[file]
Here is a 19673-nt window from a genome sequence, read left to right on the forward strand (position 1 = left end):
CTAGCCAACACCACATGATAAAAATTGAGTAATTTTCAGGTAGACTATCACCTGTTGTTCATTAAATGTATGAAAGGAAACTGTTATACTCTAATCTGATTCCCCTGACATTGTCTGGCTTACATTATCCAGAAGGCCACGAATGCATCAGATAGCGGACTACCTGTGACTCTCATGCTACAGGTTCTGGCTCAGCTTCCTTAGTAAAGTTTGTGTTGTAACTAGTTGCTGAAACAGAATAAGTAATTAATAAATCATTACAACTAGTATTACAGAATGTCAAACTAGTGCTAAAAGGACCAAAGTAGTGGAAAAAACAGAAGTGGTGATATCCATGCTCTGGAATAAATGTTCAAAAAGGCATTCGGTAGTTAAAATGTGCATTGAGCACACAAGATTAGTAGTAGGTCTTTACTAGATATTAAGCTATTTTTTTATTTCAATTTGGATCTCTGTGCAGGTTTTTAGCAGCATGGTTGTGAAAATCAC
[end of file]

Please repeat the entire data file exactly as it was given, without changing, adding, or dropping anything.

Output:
Here is a 19673-nt window from a genome sequence, read left to right on the forward strand (position 1 = left end):
CTAGCCAACACCACATGATAAAAATTGAGTAATTTTCAGGTAGACTATCACCTGTTGTTCATTAAATGTATGAAAGGAAACTGTTATACTCTAATCTGATTCCCCTGACATTGTCTGGCTTACATTATCCAGAAGGCCACGAATGCATCAGATAGCGGACTACCTGTGACTCTCATGCTACAGGTTCTGGCTCAGCTTCCTTAGTAAAGTTTGTGTTGTAACTAGTTGCTGAAACAGAATAAGTAATTAATAAATCATTACAACTAGTATTACAGAATGTCAAACTAGTGCTAAAAGGACCAAAGTAGTGGAAAAAACAGAAGTGGTGATATCCATGCTCTGGAATAAATGTTCAAAAAGGCATTCGGTAGTTAAAATGTGCATTGAGCACACAAGATTAGTAGTAGGTCTTTACTAGATATTAAGCTATTTTTTTATTTCAATTTGGATCTCTGTGCAGGTTTTTAGCAGCATGGTTGTGAAAATCAC